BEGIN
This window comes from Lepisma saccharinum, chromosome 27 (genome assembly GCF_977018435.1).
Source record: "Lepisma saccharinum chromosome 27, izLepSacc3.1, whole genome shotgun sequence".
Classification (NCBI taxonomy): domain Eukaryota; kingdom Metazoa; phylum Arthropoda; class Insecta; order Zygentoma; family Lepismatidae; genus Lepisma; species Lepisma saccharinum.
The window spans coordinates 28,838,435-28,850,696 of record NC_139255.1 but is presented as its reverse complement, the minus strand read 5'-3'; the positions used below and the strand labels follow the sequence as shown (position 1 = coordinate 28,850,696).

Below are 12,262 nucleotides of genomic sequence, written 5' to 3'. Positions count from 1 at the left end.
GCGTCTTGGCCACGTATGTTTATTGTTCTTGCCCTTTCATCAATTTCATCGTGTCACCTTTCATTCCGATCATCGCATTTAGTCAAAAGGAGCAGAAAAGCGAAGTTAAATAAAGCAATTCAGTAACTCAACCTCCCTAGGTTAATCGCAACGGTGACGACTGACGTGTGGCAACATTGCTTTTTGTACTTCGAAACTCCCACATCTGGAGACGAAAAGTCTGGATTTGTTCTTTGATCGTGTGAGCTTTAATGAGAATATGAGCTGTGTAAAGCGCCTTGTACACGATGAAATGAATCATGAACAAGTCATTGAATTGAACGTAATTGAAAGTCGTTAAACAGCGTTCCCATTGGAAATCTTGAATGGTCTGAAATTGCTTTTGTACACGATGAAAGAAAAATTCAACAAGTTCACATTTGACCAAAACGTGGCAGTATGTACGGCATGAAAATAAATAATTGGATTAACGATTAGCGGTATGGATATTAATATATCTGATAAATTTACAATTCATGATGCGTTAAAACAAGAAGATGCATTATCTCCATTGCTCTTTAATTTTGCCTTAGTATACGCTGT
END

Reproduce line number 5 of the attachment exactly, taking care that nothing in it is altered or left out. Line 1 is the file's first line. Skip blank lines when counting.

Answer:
Below are 12,262 nucleotides of genomic sequence, written 5' to 3'. Positions count from 1 at the left end.